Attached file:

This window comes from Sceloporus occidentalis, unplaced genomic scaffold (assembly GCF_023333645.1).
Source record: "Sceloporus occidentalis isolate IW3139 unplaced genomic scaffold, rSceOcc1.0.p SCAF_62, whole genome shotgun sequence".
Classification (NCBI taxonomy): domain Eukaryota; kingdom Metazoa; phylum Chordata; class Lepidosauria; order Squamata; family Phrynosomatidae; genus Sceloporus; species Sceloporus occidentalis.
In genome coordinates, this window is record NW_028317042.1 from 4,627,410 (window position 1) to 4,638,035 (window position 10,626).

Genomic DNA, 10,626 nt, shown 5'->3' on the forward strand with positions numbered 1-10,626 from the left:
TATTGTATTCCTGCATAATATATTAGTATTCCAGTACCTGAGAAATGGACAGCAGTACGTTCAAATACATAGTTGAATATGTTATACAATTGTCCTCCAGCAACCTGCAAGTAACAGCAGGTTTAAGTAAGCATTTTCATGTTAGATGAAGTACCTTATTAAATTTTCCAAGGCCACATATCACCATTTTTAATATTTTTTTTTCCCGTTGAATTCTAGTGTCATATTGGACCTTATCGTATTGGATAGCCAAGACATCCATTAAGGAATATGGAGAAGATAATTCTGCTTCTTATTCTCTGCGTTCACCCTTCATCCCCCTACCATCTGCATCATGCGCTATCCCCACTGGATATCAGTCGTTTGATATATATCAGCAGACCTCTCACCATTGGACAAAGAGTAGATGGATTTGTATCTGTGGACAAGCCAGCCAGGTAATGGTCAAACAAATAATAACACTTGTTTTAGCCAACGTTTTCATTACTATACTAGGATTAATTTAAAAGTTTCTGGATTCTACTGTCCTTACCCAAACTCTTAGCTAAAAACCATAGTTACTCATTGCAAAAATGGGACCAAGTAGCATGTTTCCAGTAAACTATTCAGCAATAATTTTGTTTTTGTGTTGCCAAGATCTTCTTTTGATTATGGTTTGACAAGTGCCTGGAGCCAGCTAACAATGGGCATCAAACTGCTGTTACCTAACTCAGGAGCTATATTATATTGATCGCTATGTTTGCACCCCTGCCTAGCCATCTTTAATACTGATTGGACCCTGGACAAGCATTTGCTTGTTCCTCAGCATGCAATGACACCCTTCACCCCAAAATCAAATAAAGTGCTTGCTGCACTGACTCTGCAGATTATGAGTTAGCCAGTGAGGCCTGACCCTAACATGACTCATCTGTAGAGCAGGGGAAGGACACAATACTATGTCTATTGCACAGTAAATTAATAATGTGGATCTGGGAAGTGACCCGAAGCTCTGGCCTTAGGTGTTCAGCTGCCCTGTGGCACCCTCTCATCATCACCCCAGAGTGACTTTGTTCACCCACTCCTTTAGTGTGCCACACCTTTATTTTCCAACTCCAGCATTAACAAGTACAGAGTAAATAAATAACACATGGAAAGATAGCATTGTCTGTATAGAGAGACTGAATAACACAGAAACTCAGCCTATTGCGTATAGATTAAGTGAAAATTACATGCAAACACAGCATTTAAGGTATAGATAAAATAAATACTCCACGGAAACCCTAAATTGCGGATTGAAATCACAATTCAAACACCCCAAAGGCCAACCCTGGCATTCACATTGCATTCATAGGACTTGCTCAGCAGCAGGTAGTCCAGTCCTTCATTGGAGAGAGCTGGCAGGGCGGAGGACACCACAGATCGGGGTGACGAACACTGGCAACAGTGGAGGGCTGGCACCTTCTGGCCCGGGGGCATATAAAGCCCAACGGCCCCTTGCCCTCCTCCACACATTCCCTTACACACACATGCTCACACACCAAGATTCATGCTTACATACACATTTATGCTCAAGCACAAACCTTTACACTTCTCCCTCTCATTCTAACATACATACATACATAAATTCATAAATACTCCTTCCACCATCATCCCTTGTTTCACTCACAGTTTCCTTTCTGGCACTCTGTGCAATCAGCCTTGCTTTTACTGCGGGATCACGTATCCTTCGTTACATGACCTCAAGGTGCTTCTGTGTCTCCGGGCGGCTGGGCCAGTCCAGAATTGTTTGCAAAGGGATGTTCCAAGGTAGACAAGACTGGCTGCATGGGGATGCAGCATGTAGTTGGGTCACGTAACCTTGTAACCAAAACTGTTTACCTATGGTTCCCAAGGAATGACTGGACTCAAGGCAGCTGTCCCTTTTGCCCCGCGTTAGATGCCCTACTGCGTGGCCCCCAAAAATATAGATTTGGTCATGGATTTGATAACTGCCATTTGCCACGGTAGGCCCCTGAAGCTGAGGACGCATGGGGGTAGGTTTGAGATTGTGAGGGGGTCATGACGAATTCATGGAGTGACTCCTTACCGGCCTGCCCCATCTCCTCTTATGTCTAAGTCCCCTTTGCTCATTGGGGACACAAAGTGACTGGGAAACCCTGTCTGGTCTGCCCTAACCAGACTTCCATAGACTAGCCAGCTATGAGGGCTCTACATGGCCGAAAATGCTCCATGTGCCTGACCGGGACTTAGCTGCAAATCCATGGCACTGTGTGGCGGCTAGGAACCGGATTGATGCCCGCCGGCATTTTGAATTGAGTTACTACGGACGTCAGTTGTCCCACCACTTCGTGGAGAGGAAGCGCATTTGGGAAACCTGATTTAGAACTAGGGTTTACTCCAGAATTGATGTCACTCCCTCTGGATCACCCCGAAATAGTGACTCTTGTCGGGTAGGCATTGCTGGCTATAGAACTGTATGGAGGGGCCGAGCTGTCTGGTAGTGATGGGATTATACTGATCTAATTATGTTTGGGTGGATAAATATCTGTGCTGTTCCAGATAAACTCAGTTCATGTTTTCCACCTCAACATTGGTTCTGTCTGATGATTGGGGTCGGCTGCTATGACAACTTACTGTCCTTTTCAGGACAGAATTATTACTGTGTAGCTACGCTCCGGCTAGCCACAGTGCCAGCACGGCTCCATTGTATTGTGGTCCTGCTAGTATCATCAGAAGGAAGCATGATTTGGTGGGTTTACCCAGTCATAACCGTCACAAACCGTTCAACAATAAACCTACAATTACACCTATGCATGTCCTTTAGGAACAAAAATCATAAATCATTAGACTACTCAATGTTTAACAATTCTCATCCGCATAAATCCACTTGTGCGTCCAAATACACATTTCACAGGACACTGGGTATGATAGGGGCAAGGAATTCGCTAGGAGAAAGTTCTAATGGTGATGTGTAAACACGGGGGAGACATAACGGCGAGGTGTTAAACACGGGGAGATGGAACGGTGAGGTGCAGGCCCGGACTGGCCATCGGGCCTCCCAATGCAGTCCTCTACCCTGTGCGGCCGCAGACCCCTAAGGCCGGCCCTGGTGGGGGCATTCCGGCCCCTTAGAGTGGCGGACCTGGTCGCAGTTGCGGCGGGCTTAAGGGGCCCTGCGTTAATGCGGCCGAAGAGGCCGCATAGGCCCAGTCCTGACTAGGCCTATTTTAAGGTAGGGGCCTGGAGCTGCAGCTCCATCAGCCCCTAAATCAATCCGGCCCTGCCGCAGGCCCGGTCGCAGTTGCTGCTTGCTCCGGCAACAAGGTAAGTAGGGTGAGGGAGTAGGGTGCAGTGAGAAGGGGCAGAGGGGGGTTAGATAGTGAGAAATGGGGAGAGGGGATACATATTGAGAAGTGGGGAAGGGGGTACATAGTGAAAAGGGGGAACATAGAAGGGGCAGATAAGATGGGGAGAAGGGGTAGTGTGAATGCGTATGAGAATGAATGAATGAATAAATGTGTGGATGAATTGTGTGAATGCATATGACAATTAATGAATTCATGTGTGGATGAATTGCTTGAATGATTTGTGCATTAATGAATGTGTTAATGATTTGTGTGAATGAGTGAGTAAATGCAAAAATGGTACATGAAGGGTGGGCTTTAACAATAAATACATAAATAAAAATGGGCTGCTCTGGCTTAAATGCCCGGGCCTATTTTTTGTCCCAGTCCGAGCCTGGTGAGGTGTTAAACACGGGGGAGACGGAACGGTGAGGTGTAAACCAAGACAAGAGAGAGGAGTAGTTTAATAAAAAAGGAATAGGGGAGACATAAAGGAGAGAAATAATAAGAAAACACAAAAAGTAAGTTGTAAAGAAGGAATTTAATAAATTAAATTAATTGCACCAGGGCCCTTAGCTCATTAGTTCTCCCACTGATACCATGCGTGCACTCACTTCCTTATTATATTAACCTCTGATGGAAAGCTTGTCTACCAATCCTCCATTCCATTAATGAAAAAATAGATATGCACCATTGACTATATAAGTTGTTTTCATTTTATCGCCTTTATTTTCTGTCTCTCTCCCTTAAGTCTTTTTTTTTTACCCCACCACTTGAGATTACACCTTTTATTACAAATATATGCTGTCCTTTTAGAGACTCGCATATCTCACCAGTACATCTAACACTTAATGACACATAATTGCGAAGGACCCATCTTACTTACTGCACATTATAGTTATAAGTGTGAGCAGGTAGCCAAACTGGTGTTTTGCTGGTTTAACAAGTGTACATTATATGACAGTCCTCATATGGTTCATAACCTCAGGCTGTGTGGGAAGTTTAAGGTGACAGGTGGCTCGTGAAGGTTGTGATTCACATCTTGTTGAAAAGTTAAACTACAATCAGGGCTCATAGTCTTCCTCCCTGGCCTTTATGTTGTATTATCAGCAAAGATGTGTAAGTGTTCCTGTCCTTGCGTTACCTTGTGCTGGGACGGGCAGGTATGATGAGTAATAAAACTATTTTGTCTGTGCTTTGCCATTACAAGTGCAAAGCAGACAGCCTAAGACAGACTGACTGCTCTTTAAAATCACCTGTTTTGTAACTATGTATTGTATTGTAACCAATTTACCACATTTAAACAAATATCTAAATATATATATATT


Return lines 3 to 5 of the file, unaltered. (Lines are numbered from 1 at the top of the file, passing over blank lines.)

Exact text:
Classification (NCBI taxonomy): domain Eukaryota; kingdom Metazoa; phylum Chordata; class Lepidosauria; order Squamata; family Phrynosomatidae; genus Sceloporus; species Sceloporus occidentalis.
In genome coordinates, this window is record NW_028317042.1 from 4,627,410 (window position 1) to 4,638,035 (window position 10,626).

Genomic DNA, 10,626 nt, shown 5'->3' on the forward strand with positions numbered 1-10,626 from the left: